Currently, CTE can only be diagnosed with 100 percent accuracy by doing an examination of the brain tissue post-mortem. There is no way to definitively diagnose a person with CTE while they are still alive, but doctors have developed a special kind of imaging that can be done on a living person that is able to reveal information about the tau protein in their brain, which is directly connected to the development of CTE. There is currently research being done on an even more specific form of imaging, which will hopefully allow doctors to diagnose CTE while the patient is still alive.

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Who is most affected by CTE?

As we’ve said before, CTE impacts people who have a history of blunt force trauma, including military personnel, victims of domestic violence, but most frequently athletes.

There has been a lot of coverage in the media regarding CTE and the National Football League from their initial attempts to silence CTE researchers to decades of the NFL shirking the blame for all of the horrific cases of CTE that were diagnosed following the suicide or premature death of a former player. In 2012, over four thousand former NFL players sued the league, and were successful in forcing them to pay out a settlement of over $765 million dollars. They were even able to force the NFL to build a $675 million fund to compensate players who are diagnosed with CTE in the future.

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What are my treatment options?

While there is no cure for CTE, there are ways to treat the symptoms of it before they negatively impact your life. One of the most troubling symptoms of CTE is the mental health issues that people face when they develop the disease — most frequently, depression and anxiety.

If you find yourself dealing with symptoms of CTE, the best thing that you can do other than going to your doctor is talking to a therapist. They can help you deal with your depression or anxiety, as well as make sure that your other symptoms like aggression and poor impulse control are being managed in the safest way possible.

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What are the newest medical advances?

One of the biggest names in CTE research is the brain bank that’s a joint effort between Boston University, the Department of Veteran’s Affairs, and the Concussion Legacy Foundation. It currently has over 400 brains that have been donated so that they can be studied and hopefully contribute to finding a way to diagnose CTE earlier, or potentially limit its impact. The brains in the bank are mostly former athletes, and the researchers using the brain tissue for study have already found a potential link between amyotrophic lateral sclerosis (ALS) and CTE.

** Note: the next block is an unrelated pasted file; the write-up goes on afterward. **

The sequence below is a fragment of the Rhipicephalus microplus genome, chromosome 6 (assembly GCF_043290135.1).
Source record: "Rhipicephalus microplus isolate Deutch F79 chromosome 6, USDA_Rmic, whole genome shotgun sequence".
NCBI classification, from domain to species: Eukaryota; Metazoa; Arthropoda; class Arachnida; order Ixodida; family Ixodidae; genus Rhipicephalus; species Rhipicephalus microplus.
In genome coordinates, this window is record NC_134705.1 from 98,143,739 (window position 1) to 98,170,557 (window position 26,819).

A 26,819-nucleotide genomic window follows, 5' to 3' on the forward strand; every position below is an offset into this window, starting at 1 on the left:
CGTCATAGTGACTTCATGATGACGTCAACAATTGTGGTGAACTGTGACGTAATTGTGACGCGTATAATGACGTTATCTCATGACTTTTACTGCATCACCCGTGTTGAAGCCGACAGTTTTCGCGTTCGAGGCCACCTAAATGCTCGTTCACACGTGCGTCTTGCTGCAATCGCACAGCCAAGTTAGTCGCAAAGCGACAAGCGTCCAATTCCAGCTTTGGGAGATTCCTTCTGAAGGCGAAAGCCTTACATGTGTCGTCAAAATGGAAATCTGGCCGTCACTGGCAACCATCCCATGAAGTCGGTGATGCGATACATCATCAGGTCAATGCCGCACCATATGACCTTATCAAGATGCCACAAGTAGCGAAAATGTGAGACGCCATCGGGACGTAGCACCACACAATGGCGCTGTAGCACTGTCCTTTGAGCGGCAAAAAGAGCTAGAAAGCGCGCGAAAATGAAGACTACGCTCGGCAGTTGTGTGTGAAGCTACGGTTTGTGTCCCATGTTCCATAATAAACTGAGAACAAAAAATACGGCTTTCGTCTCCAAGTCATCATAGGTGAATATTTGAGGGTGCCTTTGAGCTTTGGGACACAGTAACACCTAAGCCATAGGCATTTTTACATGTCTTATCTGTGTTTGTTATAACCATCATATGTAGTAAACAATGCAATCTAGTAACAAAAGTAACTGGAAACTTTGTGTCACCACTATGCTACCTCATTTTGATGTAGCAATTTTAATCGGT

In 2013, President Obama used federal funds to create the Chronic Effects of Neurotrauma Consortium, a research project that exists to study and treat traumatic brain injuries within the military community. Hopefully, this public funding boost will encourage other researchers to add their knowledge to this relatively new field of study.

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Is there a way to prevent CTE?

Recently, researchers have found that immobilizing the head during impact can prevent the memory losses that usually accompany blunt force trauma. Whether or not immobilizing the head will prevent CTE is unknown at this time, but researchers were encouraged when they saw that it did have an impact on at least one symptom that is associated with CTE.

Since not every athlete or active military personnel develops CTE, geneticists are hard at work trying to figure out what makes a person prone to CTE, and why others are immune.

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How do I live with CTE if I think I have it?

Unfortunately, the only thing we can do at this time is treat the symptoms of CTE. A therapist can use cognitive behavioral therapy to help you examine your feelings and treat the depression and anxiety that often comes along with CTE. It’s also important to focus on keeping your body as healthy as you possibly can. Exercise, sleep, and nutrition are key factors in maintaining your health for as long as possible. Connect with family and friends, and keep them informed of your situation so they can do their best to support you.